• Climate Change and Human Activities Increased use of fossil fuels Deforestation Global warming Melting icecaps and glaciers Rising sea level
    • Climate Change and Human Activities
      • Humans have increased levels of greenhouse gases in the troposphere by use of fossil fuels , farming, use of inorganic fertilizers, burning forests , etc.
      • Greenhouse gases are at higher levels than in the past 160,000 years.
      • Burning of fossil fuels has generated much of the CO2 increase.
      • Deforestation and clearing grasslands release CO2 and N2O.
      • Increased cattle raising, and other livestock, has added methane release.
      • Use of inorganic fertilizers in rice cultivation releases N2O into the troposphere.
    • USA and Greenhouse Gases
      • The United States releases more greenhouse gases per person than any other country.
      • With about 4.6% of the world’s population, the U.S. produces about 24% of the total global emissions.
      • The U.S. also emits large quantities of CH4 with most coming from landfills, domestic livestock, natural gas, and oil and coal mining.
    • Evidence of Earth’s Warming
      • Five findings of the IPCC :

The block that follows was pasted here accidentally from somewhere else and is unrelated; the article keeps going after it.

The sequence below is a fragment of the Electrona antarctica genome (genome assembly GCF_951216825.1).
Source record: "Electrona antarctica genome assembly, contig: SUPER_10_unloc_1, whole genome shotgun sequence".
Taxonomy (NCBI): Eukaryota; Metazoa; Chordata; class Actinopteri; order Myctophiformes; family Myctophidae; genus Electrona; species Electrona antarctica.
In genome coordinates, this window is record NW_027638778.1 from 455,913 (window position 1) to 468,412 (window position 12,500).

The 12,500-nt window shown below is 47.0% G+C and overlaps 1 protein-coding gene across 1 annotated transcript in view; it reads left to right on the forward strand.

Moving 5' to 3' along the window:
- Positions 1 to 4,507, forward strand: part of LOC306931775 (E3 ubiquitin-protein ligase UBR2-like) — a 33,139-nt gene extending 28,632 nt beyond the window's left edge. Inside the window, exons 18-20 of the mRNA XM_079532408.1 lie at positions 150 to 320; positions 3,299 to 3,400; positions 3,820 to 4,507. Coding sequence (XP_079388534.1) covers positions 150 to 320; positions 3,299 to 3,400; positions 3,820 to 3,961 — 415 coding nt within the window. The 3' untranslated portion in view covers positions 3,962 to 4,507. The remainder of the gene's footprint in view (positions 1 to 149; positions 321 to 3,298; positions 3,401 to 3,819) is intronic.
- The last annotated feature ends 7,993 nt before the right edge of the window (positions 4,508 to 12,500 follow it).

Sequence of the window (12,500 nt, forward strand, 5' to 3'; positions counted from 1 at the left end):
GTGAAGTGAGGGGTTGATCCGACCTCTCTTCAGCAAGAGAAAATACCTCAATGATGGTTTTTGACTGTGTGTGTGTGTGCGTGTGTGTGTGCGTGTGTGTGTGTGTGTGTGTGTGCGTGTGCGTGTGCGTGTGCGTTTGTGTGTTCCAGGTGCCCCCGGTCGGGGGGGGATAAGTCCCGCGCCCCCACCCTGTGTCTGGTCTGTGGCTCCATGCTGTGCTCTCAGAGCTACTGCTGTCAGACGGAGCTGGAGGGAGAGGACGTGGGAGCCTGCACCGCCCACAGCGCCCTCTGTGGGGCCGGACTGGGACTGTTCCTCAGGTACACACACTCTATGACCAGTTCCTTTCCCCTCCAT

• The 20th century was the hottest century in the past 1,000 years.
      • Since 1861, the average global temperature has risen 0.6 degrees centigrade , with the most increase occurring since 1980.
      • The 16 warmest years have occurred since 1980.
      • Glaciers and floating sea ice in some parts of the world are melting and shrinking.
      • The world’s average sea level rose by 0.1–0.2 meter (4–8 inches).
    • New Terminologies
      • Global warming refers to temperature increases in the troposphere, which can cause climate change.
      • Global climate change is a broader term that refers to changes in any aspects of the earth’s climate.
      Classroom Activity: Why snow-melting is damaging for the world climate? 2 min.
    • Oceans 5% Bare sand 30–60% Grass 15–25% Figure: The Albedo or reflectivity of the incoming solar energy. Clouds 50–55% Snow 80–90% City 10–15% Forest 5%
    • Factors Affecting the Earth’s Temperature Changes in solar output Changes in Earth’s albedo Moderating effect of oceans Clouds and water vapor Air pollution